Ultimately, she decided to recover the chairs because they fit the design direction she wanted, the frames were solid, the springs were in great shape and the chairs had strong sentimental value. However, for the price, she could could have bought something new.
Why keep them? She liked the chairs, they worked in her home and she valued their history. Using the chairs in a new way also kept good material out of the landfill.
It is rare that a client has nothing they wish to bring forward into a new design. There are almost always a few pieces of furniture to re-use or re-invent.
I really like to work with existing pieces provided they are of good quality and in good repair. Having objects and furnishings with history and personal meaning gives a home character.
Here are a few approaches for using your things in a new way.
Reupholstery is a good option for sofas and love seats, lounge and dining chairs, bed frames or head/foot boards.
It involves stripping a piece of furniture down to the frame and rebuilding. Often, it involves more than just replacing the fabric, it may also involve replacing springs and foam, tightening the frame and re-staining the wood. Costs will always include both materials and labour.
The great thing about reupholstering is that you can maintain the style and look of the original piece, or play with different elements like piping, tufting or stain colours to give it a whole new look.
Refinishing is a good option for wooden items such as coffee tables, side tables, wardrobes and dressers. When you refinish a piece of furniture, you are stripping the paint or varnish down to the wood grain as well as fixing minor repairs.
Simple changes can give an older piece an entirely new look and feel, or allow you to customize a piece for a new purpose.
Choosing a new colour or fitting it with different hardware can give an entirely different look.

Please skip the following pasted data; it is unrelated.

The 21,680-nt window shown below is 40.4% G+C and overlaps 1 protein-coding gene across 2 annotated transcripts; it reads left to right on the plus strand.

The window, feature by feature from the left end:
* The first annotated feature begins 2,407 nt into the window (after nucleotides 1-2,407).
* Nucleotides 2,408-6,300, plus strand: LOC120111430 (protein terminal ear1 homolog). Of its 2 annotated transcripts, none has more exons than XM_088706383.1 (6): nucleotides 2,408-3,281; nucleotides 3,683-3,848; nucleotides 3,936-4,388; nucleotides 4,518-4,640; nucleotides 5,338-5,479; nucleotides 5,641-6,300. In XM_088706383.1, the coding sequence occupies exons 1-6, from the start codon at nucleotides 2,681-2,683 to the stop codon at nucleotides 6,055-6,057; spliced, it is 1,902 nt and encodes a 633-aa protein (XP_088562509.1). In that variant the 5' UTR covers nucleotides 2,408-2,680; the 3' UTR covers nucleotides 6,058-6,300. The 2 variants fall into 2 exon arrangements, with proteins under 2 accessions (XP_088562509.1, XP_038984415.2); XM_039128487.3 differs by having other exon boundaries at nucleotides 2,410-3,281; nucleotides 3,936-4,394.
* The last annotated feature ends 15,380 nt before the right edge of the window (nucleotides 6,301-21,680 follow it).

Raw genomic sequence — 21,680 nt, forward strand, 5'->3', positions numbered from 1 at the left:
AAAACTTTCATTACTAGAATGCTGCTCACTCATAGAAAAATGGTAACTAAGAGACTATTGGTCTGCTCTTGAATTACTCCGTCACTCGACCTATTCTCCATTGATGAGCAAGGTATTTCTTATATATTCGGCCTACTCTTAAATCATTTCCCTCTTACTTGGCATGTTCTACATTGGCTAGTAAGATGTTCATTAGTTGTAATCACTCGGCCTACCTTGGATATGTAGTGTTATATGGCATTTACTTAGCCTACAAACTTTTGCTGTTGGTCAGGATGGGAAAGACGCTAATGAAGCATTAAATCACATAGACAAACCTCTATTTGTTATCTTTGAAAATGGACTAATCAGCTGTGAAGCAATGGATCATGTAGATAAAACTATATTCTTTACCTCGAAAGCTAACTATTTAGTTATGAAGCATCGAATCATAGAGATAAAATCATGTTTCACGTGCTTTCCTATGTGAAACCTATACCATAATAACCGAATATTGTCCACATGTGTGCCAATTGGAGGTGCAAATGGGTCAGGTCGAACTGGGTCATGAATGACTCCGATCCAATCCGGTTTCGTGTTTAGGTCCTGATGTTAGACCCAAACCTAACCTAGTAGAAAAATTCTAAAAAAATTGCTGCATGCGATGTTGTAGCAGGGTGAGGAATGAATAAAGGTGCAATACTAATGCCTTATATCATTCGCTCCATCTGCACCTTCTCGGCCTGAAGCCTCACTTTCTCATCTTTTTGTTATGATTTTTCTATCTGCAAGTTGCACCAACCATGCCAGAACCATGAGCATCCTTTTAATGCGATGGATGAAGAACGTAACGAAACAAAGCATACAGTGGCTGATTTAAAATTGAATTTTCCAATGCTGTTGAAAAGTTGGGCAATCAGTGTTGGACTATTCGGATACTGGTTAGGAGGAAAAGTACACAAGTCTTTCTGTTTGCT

Don’t be afraid to refinish a reproduction of an antique piece, even if the reproduction is itself quite old. Reproductions are never as valuable as original antiques.
When choosing a new paint colour you should have the piece professionally sprayed for the best results.
You may consider restoration for family heirlooms and antiques. This does not mean you are returning them to their original condition, which would involve refinishing.
You want to keep the marks and patina that have developed over time because this is part of what gives them such character. It’s part of the story.
Restoration should ideally be done under the care of a professional who knows how to identify the finish: lacquer; varnish; or shellac and how to work with it. Often this starts with simply cleaning the piece correctly to reveal the original finish.
If you have old, worn or broken furniture that is not worth the effort or cost to use again the best option is probably to find it a new home. It makes space for new furnishings and results in less clutter.
Pieces that are still functional, if outdated or worn, can be donated or given away. Broken pieces should be disposed of appropriately.
What do you have in your home that could be re-imagined or re-invented?